Mandibular agenesis or complete absence of the mandible. Complete agenesis is a rare event and the definition is often extended to include the most profound forms of micrognathia. However, agnathia and micrognathia probably have different aetiologies. Sex ratios appear to be equal, with no particular ethnic or racial predilection. Clinically two variations of this structural anomaly are recognized with differing aetiologies. Agnathia may be seen in association with holoprosencephaly and cyclopia, a lethal variation that often is associated with microstomia, absent tongue, other brain malformations and abnormalities of the ear such as anotia or synotia. Defective induction of prochordal mesoderm with deficiency in neural crest cell formation, migration and/or proliferation has been suggested as a possible pathogenetic mechanism for agenesis of the mandible with abnormal development of the prosencephalon. Agnathia without holoprosencephaly is also recognized. It is much rarer and less severe. It is also often accompanied by multiple facial defects i.e., microstomia, cleft lip/palate, aglossia, blind mouth and ear anomalies. This latter form has been attributed to defective formation of the first branchial arch, secondary to anomalous neural crest migration or proliferation.


Evaluation of the fetal profile in sagittal section often provides initial clues to the presence of agnathia. Virtual absence or profound retrusion of the fetal chin may lead to a preliminary diagnosis of severe micrognathia. Lack of identification of the ossified mandible in the usual scanning plane, i.e. on longitudinal section from the temporomandibular joint to the symphysis menti, confirms the diagnosis. Three dimensional ultrasound may also be useful to demonstrate the abnormalities more precisely. Other facial anomalies, especially those involving the lower face, the mouth, (e.g. microstomia) and tongue (e.g. aglossia) may also be seen. Polyhydramnios is always seen in agnathia due to impaired fetal swallowing or a blind-ending mouth, secondary to a persistent oropharyngeal membrane. The importance of targeted sonographic examination of the fetal face is again emphasized whenever increased amniotic fluid is discovered. The diagnosis of agnathia on prenatal sonography should also direct referral for delivery in a tertiary care centre with appropriate prenatal paediatric surgery or otolaryngology consultation as emergency tracheostomy is often required in these neonates to establish an adequate airway.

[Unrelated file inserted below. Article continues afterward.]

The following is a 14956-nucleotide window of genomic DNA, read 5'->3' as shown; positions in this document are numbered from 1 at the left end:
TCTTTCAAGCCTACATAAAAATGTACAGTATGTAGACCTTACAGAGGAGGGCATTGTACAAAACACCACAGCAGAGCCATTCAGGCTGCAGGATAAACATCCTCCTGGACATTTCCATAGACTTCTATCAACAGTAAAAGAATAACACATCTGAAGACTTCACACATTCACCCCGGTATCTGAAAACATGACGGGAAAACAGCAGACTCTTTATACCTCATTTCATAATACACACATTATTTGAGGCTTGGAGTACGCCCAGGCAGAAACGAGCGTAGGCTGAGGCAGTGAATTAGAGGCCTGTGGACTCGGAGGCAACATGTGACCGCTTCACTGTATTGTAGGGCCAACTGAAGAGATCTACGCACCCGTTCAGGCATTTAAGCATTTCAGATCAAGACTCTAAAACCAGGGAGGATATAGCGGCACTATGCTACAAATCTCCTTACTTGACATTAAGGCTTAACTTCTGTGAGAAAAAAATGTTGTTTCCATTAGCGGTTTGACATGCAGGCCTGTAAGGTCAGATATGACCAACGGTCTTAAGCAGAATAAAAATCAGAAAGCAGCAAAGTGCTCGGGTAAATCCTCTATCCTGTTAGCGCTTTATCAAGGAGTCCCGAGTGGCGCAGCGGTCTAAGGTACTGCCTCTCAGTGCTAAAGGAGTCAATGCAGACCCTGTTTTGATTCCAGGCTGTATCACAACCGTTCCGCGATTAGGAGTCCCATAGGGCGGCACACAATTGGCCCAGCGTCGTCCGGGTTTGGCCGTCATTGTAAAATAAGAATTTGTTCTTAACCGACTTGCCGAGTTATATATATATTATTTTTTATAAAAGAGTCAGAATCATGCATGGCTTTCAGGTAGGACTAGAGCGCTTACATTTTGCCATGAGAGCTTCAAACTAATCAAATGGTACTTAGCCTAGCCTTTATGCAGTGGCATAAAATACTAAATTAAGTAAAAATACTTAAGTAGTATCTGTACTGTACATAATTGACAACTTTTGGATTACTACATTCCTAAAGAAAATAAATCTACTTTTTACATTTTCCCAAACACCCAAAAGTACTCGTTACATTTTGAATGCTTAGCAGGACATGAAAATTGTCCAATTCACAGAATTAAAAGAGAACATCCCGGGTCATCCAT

Differential Diagnosis

Severe micrognathia may be difficult to distinguish from agnathia

Sonographic Features

Extremely small mandible

Markedly receding chin on profile

Inability to visualize mandible


Associated Syndromes

  • Krassikoff
  • Pauli


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